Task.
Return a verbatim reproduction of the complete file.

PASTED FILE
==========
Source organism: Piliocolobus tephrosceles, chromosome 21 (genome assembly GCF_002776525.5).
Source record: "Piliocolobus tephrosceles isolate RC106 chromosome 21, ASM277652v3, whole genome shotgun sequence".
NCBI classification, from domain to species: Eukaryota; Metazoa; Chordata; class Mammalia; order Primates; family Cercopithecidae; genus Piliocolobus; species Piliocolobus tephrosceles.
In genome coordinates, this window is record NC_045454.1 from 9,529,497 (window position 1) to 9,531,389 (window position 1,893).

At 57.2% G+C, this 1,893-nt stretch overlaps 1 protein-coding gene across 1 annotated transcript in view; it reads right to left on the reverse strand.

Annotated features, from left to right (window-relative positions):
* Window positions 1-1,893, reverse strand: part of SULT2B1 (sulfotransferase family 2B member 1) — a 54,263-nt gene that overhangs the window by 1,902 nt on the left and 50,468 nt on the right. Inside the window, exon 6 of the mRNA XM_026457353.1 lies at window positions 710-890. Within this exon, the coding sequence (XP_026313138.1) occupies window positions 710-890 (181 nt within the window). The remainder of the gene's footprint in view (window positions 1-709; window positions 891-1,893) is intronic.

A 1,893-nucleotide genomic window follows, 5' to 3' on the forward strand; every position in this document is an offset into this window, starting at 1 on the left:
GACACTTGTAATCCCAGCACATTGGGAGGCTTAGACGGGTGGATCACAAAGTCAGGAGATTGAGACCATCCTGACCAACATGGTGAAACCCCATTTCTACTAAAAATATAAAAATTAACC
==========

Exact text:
Source organism: Piliocolobus tephrosceles, chromosome 21 (genome assembly GCF_002776525.5).
Source record: "Piliocolobus tephrosceles isolate RC106 chromosome 21, ASM277652v3, whole genome shotgun sequence".
NCBI classification, from domain to species: Eukaryota; Metazoa; Chordata; class Mammalia; order Primates; family Cercopithecidae; genus Piliocolobus; species Piliocolobus tephrosceles.
In genome coordinates, this window is record NC_045454.1 from 9,529,497 (window position 1) to 9,531,389 (window position 1,893).

At 57.2% G+C, this 1,893-nt stretch overlaps 1 protein-coding gene across 1 annotated transcript in view; it reads right to left on the reverse strand.

Annotated features, from left to right (window-relative positions):
* Window positions 1-1,893, reverse strand: part of SULT2B1 (sulfotransferase family 2B member 1) — a 54,263-nt gene that overhangs the window by 1,902 nt on the left and 50,468 nt on the right. Inside the window, exon 6 of the mRNA XM_026457353.1 lies at window positions 710-890. Within this exon, the coding sequence (XP_026313138.1) occupies window positions 710-890 (181 nt within the window). The remainder of the gene's footprint in view (window positions 1-709; window positions 891-1,893) is intronic.

A 1,893-nucleotide genomic window follows, 5' to 3' on the forward strand; every position in this document is an offset into this window, starting at 1 on the left:
GACACTTGTAATCCCAGCACATTGGGAGGCTTAGACGGGTGGATCACAAAGTCAGGAGATTGAGACCATCCTGACCAACATGGTGAAACCCCATTTCTACTAAAAATATAAAAATTAACC